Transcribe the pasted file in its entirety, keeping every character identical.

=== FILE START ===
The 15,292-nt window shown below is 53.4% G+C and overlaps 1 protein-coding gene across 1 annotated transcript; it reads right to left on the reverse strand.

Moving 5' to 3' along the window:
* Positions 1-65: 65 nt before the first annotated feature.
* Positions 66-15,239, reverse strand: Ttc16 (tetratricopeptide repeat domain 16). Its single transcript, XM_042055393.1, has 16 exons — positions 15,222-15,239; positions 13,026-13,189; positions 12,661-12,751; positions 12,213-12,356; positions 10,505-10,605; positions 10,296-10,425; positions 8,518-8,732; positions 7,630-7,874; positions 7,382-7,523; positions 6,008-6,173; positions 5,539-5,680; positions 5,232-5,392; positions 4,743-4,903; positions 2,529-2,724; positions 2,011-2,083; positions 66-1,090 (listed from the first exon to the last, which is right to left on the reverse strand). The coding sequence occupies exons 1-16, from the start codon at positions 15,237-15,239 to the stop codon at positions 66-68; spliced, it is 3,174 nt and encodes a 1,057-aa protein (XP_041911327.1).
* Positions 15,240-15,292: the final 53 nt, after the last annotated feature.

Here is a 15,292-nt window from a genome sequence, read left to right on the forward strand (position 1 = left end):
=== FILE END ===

The 15,292-nt window shown below is 53.4% G+C and overlaps 1 protein-coding gene across 1 annotated transcript; it reads right to left on the reverse strand.

Moving 5' to 3' along the window:
* Positions 1-65: 65 nt before the first annotated feature.
* Positions 66-15,239, reverse strand: Ttc16 (tetratricopeptide repeat domain 16). Its single transcript, XM_042055393.1, has 16 exons — positions 15,222-15,239; positions 13,026-13,189; positions 12,661-12,751; positions 12,213-12,356; positions 10,505-10,605; positions 10,296-10,425; positions 8,518-8,732; positions 7,630-7,874; positions 7,382-7,523; positions 6,008-6,173; positions 5,539-5,680; positions 5,232-5,392; positions 4,743-4,903; positions 2,529-2,724; positions 2,011-2,083; positions 66-1,090 (listed from the first exon to the last, which is right to left on the reverse strand). The coding sequence occupies exons 1-16, from the start codon at positions 15,237-15,239 to the stop codon at positions 66-68; spliced, it is 3,174 nt and encodes a 1,057-aa protein (XP_041911327.1).
* Positions 15,240-15,292: the final 53 nt, after the last annotated feature.

Here is a 15,292-nt window from a genome sequence, read left to right on the forward strand (position 1 = left end):